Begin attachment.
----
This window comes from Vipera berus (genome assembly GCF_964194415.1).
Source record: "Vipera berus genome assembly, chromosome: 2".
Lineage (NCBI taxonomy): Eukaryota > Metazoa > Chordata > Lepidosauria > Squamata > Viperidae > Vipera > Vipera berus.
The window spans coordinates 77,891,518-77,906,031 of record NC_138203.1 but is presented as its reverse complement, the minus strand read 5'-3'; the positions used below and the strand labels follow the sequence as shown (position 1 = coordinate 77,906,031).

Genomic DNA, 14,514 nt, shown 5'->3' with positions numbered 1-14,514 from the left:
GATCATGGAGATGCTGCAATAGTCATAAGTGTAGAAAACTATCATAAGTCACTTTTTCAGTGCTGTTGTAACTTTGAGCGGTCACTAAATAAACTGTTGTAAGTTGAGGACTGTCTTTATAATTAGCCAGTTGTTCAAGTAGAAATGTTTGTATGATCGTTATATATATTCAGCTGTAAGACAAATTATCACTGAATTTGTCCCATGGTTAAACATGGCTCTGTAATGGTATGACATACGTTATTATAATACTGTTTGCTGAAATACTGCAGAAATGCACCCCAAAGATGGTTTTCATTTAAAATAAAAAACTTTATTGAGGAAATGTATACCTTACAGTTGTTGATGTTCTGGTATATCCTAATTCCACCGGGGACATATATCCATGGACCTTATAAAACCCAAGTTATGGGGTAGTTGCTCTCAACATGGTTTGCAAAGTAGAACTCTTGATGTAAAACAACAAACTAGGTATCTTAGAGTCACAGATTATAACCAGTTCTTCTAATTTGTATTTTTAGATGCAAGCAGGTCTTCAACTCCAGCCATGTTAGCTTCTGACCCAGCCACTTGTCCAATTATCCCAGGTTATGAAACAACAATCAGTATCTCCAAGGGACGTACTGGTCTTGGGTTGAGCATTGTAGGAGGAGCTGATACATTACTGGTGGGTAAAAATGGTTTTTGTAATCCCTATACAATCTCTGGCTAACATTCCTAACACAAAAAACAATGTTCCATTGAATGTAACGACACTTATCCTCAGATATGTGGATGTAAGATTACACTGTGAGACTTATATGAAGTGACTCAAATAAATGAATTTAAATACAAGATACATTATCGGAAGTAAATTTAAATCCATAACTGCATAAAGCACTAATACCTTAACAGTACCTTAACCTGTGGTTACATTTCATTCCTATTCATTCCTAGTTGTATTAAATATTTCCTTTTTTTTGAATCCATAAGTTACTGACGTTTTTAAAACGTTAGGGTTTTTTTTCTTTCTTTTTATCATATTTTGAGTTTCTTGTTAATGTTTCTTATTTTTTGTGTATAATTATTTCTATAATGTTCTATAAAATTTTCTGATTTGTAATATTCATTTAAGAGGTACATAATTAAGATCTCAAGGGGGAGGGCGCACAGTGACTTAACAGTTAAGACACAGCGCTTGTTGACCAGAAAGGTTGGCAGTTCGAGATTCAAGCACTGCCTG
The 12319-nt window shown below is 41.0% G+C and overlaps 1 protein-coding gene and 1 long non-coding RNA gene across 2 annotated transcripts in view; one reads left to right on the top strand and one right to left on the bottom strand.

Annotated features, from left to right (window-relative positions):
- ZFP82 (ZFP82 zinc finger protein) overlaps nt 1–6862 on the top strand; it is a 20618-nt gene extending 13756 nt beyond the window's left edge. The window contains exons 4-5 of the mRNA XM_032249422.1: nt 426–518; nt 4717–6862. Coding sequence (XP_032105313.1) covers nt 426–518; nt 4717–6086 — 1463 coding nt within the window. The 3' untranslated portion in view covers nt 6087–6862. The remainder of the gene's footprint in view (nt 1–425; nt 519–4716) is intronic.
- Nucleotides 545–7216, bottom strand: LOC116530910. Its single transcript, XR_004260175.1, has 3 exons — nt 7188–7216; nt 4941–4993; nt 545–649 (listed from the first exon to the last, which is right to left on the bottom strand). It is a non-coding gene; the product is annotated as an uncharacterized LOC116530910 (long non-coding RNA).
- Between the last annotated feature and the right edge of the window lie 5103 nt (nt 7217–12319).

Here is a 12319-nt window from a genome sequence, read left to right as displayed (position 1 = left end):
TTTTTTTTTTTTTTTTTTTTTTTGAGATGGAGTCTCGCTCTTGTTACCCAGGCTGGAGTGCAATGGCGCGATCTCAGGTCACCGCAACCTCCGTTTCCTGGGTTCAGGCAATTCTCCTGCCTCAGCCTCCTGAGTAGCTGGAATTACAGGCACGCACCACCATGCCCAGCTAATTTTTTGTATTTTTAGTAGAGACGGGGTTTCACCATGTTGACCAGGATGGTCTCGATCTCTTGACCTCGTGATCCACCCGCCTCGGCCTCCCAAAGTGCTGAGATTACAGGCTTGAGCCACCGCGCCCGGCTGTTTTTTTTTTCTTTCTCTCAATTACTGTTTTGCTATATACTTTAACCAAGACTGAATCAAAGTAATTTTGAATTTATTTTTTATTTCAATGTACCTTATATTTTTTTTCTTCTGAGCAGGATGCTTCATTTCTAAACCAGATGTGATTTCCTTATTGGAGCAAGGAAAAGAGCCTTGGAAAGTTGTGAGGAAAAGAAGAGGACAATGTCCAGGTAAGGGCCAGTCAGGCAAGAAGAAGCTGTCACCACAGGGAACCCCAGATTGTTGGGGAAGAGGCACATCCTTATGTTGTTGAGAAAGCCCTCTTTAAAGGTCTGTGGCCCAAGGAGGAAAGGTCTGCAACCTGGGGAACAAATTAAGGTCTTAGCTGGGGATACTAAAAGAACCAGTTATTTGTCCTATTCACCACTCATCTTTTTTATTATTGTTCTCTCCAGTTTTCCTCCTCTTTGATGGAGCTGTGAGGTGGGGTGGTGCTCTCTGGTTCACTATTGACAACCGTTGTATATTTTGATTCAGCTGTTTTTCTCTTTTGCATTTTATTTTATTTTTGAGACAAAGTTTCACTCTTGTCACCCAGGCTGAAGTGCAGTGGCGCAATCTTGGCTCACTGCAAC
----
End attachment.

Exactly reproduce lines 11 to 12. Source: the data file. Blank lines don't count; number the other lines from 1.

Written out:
- Between the last annotated feature and the right edge of the window lie 5103 nt (nt 7217–12319).

Here is a 12319-nt window from a genome sequence, read left to right as displayed (position 1 = left end):